Warren Ellis’s Newuniversal opens up in an Earth very much like our own, but history is different. Paul McCartney was shot instead of John Lenonn, Chica has an active space program and the lives of five people are about to get very interesting. Detective John Tensen of the NYPD is shot and 98% brain dead but wakes up to kill a nurse with a Kavorkian complex, Kenneth Connell and Madeline Felix are on the hunt for early civilization in Europe, Izanmi Randall struggles with her identity and Maddie and Ken from Oklahoma fall asleep in a stupor with only one of them waking up, and the other burnt to nothing more than a skeleton. Other than having weird things happen to them, these folks have one more thing in common, a strange star symbol found in various places, and so begins our story…

Newuniversal is off to a calm start so far, no fast, sci-heavy dialogue which would by typical Ellis, Larroca’s style has even been muted down a tad. I have to say I’m intruged thus far, and liked this book enough to continue on to issue two (of course that could just be the Ellis fanboy in me). Either way, this book is worth checking out.

Offline Sam Wilson

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Re: sam wilson and crew comics and tpb reviews for you, 12/6/06.
« Reply #1 on: December 07, 2006, 01:41:07 pm »
wktf's Reviews
There sure are a lot of high profile comics that came out this week. “Planet Hulk” is rocking forward, Kaare Andrews who so brilliantly drew the covers for the Bruce Jones/JR JR Incredible Hulk issues is the sole creator on the new Spider-Man: Reign Marvel Knights mini-series, and Batman Confidential premiers this month as well. Marvel’s even released their Holiday Special this week and the surprisingly enjoyable Beyond mini-series wraps up. And, while I’ve bought all these higher profile titles, I’m not reviewing any of them in favor of these three books which, I’m happy to say, are pretty damn good in their own right.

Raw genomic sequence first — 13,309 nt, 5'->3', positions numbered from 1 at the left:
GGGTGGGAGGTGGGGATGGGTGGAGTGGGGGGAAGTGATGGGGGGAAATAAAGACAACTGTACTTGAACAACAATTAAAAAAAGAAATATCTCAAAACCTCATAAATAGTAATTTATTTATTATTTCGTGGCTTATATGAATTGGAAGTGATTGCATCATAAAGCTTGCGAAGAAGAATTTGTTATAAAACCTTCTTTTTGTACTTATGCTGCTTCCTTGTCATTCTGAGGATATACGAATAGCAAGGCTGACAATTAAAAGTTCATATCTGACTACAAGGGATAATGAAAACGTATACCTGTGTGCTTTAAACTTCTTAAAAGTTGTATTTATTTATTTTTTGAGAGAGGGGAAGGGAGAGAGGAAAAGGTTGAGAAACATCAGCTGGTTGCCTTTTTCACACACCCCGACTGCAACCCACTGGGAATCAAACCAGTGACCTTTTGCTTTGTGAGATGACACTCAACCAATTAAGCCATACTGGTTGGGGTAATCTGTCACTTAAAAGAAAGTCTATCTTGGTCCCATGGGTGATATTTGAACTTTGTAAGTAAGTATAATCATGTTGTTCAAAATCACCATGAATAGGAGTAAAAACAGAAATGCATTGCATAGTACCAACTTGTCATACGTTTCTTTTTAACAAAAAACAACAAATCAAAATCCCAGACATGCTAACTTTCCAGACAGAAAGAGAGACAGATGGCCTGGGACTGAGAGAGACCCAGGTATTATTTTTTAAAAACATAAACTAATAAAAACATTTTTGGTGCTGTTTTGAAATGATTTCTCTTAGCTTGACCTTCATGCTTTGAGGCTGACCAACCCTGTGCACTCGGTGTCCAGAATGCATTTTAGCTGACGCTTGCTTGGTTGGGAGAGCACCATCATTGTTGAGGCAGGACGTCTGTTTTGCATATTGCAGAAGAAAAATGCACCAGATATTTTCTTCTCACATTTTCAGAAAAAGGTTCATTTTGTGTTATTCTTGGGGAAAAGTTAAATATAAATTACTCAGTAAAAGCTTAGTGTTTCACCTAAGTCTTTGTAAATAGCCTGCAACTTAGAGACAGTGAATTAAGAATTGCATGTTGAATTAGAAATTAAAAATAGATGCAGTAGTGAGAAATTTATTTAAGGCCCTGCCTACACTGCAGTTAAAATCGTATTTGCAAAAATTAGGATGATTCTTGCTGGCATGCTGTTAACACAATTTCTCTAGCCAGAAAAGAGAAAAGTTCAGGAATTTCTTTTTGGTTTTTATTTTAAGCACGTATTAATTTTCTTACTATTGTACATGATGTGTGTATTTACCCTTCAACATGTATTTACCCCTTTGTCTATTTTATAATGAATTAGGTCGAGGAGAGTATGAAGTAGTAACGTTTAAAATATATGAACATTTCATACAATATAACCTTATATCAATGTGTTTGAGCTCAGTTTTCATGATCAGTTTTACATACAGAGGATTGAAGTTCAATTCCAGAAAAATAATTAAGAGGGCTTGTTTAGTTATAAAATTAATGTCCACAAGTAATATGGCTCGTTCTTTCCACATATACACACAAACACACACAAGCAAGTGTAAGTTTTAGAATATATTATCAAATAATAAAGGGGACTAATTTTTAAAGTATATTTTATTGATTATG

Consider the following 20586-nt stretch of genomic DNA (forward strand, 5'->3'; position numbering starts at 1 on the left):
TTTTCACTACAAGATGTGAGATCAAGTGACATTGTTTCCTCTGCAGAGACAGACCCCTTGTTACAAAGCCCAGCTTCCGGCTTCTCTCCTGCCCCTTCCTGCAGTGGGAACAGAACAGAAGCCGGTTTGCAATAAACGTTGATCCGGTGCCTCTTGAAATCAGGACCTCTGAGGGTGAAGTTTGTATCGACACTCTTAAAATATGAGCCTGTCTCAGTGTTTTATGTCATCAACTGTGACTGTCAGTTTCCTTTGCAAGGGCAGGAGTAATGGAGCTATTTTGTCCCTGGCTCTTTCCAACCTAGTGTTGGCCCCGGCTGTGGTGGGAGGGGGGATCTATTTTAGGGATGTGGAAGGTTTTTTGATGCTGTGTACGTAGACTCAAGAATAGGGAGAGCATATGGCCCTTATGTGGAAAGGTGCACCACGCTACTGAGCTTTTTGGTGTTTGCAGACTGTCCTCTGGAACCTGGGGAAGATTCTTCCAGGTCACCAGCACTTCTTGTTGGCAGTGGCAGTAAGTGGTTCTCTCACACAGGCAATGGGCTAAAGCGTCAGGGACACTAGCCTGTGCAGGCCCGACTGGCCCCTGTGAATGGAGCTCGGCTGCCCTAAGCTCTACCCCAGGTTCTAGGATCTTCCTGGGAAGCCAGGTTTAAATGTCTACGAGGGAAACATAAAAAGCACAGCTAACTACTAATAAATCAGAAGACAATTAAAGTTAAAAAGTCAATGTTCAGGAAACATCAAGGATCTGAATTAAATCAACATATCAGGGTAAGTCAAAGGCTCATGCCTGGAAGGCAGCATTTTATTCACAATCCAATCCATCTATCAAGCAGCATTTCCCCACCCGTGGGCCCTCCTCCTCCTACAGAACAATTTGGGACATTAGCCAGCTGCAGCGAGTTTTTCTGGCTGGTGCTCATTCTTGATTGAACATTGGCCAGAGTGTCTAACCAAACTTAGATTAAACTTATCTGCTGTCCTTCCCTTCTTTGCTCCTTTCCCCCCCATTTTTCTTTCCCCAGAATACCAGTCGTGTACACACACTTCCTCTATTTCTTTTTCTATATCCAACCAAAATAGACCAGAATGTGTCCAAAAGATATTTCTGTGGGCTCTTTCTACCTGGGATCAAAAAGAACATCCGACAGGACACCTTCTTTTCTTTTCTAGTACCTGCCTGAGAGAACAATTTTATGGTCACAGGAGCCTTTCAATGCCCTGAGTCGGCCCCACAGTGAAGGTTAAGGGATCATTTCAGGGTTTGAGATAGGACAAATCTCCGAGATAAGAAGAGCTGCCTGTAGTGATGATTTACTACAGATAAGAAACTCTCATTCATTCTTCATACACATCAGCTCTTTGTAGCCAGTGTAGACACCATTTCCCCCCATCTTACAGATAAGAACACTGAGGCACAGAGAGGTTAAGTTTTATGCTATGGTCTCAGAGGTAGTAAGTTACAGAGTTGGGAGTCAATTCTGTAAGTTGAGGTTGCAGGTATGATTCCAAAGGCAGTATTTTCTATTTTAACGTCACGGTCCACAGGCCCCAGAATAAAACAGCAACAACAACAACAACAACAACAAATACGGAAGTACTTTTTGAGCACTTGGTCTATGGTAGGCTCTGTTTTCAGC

Detective Comics #826
DC Comics
Written by: Paul Dini
Drawn by: Don Kramer

Holy $&!@. What a story. This yuletide tale, aptly named “Slayride,” gives new irony to the expression “any port in a storm.” Robin’s helplessly trapped in the situation of his life or, more aptly, he’s really watching the path to his own death, at the hands of The Joker. Did I say “helplessly?” As he keeps telling himself, even when it seems hopeless, “Always another way out. Always.” Alright, here’s the deal. This story starts with Robin chasing down a car full of arms dealers only to find himself trapped between two warring factions trying to control the same territory. As he desperately tries to maneuver himself out of danger he dives into the car of a good Samaritan offering to help put some distance between himself and the gunmen. Only, to Tim Drake’s surprise, his benefactor is The Joker who quickly gases Tim and takes him on…well, check out the title.